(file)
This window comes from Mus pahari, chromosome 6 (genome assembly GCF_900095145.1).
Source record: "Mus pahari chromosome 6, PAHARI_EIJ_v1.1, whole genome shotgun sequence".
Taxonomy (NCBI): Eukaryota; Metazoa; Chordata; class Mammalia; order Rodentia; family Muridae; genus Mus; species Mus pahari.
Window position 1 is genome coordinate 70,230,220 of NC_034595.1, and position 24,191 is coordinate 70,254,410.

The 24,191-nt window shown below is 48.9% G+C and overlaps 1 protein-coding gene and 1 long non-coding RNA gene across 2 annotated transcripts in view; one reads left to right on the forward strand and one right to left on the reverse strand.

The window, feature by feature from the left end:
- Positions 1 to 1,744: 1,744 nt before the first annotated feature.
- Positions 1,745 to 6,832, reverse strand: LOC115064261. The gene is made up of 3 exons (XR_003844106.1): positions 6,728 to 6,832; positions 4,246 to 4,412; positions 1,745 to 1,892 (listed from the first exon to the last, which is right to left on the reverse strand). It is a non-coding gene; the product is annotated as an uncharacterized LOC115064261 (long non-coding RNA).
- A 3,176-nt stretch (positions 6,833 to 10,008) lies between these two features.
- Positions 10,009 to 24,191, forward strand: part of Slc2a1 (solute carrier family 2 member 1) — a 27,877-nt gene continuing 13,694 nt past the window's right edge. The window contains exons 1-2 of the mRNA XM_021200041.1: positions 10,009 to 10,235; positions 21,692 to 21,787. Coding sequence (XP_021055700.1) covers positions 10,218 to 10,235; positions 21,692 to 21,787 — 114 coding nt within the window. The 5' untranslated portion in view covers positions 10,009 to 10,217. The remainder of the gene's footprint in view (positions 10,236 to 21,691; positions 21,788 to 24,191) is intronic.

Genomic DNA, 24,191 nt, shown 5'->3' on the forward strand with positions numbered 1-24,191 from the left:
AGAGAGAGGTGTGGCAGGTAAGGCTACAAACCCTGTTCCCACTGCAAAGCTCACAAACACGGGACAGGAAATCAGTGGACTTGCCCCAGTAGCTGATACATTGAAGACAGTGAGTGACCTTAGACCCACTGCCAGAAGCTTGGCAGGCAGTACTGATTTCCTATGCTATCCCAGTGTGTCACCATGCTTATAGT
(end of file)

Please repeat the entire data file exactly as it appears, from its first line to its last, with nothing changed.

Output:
This window comes from Mus pahari, chromosome 6 (genome assembly GCF_900095145.1).
Source record: "Mus pahari chromosome 6, PAHARI_EIJ_v1.1, whole genome shotgun sequence".
Taxonomy (NCBI): Eukaryota; Metazoa; Chordata; class Mammalia; order Rodentia; family Muridae; genus Mus; species Mus pahari.
Window position 1 is genome coordinate 70,230,220 of NC_034595.1, and position 24,191 is coordinate 70,254,410.

The 24,191-nt window shown below is 48.9% G+C and overlaps 1 protein-coding gene and 1 long non-coding RNA gene across 2 annotated transcripts in view; one reads left to right on the forward strand and one right to left on the reverse strand.

The window, feature by feature from the left end:
- Positions 1 to 1,744: 1,744 nt before the first annotated feature.
- Positions 1,745 to 6,832, reverse strand: LOC115064261. The gene is made up of 3 exons (XR_003844106.1): positions 6,728 to 6,832; positions 4,246 to 4,412; positions 1,745 to 1,892 (listed from the first exon to the last, which is right to left on the reverse strand). It is a non-coding gene; the product is annotated as an uncharacterized LOC115064261 (long non-coding RNA).
- A 3,176-nt stretch (positions 6,833 to 10,008) lies between these two features.
- Positions 10,009 to 24,191, forward strand: part of Slc2a1 (solute carrier family 2 member 1) — a 27,877-nt gene continuing 13,694 nt past the window's right edge. The window contains exons 1-2 of the mRNA XM_021200041.1: positions 10,009 to 10,235; positions 21,692 to 21,787. Coding sequence (XP_021055700.1) covers positions 10,218 to 10,235; positions 21,692 to 21,787 — 114 coding nt within the window. The 5' untranslated portion in view covers positions 10,009 to 10,217. The remainder of the gene's footprint in view (positions 10,236 to 21,691; positions 21,788 to 24,191) is intronic.

Genomic DNA, 24,191 nt, shown 5'->3' on the forward strand with positions numbered 1-24,191 from the left:
AGAGAGAGGTGTGGCAGGTAAGGCTACAAACCCTGTTCCCACTGCAAAGCTCACAAACACGGGACAGGAAATCAGTGGACTTGCCCCAGTAGCTGATACATTGAAGACAGTGAGTGACCTTAGACCCACTGCCAGAAGCTTGGCAGGCAGTACTGATTTCCTATGCTATCCCAGTGTGTCACCATGCTTATAGT